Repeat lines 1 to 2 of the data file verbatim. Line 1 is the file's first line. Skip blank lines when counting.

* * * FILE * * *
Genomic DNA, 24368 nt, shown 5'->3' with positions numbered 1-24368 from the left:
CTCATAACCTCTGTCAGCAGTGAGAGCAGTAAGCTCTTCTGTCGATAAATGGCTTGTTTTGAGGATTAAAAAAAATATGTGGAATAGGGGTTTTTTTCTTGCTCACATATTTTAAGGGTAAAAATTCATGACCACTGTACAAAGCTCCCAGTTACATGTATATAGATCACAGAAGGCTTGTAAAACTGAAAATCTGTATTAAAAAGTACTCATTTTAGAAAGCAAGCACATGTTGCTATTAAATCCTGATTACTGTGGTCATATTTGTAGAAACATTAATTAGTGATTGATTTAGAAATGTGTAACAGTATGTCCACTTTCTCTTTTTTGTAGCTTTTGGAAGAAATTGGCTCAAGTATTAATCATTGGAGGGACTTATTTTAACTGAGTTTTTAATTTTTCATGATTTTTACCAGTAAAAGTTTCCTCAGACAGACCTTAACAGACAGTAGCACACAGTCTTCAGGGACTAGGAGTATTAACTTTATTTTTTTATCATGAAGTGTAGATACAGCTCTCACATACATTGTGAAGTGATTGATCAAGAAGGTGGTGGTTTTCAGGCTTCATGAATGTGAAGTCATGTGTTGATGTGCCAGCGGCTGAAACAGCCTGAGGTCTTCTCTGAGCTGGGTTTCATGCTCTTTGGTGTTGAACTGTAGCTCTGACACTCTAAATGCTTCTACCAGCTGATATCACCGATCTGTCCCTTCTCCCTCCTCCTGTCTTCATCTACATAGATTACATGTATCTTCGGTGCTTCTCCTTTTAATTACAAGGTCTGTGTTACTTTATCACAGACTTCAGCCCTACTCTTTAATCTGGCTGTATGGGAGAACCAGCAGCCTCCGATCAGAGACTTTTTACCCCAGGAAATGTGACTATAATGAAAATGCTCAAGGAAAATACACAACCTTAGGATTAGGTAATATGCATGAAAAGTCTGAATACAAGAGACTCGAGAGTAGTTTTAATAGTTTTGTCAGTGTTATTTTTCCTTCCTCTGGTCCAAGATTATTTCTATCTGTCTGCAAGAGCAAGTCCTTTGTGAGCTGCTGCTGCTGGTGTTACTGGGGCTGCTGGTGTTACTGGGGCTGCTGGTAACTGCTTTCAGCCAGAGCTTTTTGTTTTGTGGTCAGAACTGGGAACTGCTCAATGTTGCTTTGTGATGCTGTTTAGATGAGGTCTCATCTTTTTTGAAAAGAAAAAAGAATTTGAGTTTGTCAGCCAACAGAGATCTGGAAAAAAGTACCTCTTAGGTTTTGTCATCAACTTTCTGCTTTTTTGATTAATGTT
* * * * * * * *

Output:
Genomic DNA, 24368 nt, shown 5'->3' with positions numbered 1-24368 from the left:
CTCATAACCTCTGTCAGCAGTGAGAGCAGTAAGCTCTTCTGTCGATAAATGGCTTGTTTTGAGGATTAAAAAAAATATGTGGAATAGGGGTTTTTTTCTTGCTCACATATTTTAAGGGTAAAAATTCATGACCACTGTACAAAGCTCCCAGTTACATGTATATAGATCACAGAAGGCTTGTAAAACTGAAAATCTGTATTAAAAAGTACTCATTTTAGAAAGCAAGCACATGTTGCTATTAAATCCTGATTACTGTGGTCATATTTGTAGAAACATTAATTAGTGATTGATTTAGAAATGTGTAACAGTATGTCCACTTTCTCTTTTTTGTAGCTTTTGGAAGAAATTGGCTCAAGTATTAATCATTGGAGGGACTTATTTTAACTGAGTTTTTAATTTTTCATGATTTTTACCAGTAAAAGTTTCCTCAGACAGACCTTAACAGACAGTAGCACACAGTCTTCAGGGACTAGGAGTATTAACTTTATTTTTTTATCATGAAGTGTAGATACAGCTCTCACATACATTGTGAAGTGATTGATCAAGAAGGTGGTGGTTTTCAGGCTTCATGAATGTGAAGTCATGTGTTGATGTGCCAGCGGCTGAAACAGCCTGAGGTCTTCTCTGAGCTGGGTTTCATGCTCTTTGGTGTTGAACTGTAGCTCTGACACTCTAAATGCTTCTACCAGCTGATATCACCGATCTGTCCCTTCTCCCTCCTCCTGTCTTCATCTACATAGATTACATGTATCTTCGGTGCTTCTCCTTTTAATTACAAGGTCTGTGTTACTTTATCACAGACTTCAGCCCTACTCTTTAATCTGGCTGTATGGGAGAACCAGCAGCCTCCGATCAGAGACTTTTTACCCCAGGAAATGTGACTATAATGAAAATGCTCAAGGAAAATACACAACCTTAGGATTAGGTAATATGCATGAAAAGTCTGAATACAAGAGACTCGAGAGTAGTTTTAATAGTTTTGTCAGTGTTATTTTTCCTTCCTCTGGTCCAAGATTATTTCTATCTGTCTGCAAGAGCAAGTCCTTTGTGAGCTGCTGCTGCTGGTGTTACTGGGGCTGCTGGTGTTACTGGGGCTGCTGGTAACTGCTTTCAGCCAGAGCTTTTTGTTTTGTGGTCAGAACTGGGAACTGCTCAATGTTGCTTTGTGATGCTGTTTAGATGAGGTCTCATCTTTTTTGAAAAGAAAAAAGAATTTGAGTTTGTCAGCCAACAGAGATCTGGAAAAAAGTACCTCTTAGGTTTTGTCATCAACTTTCTGCTTTTTTGATTAATGTT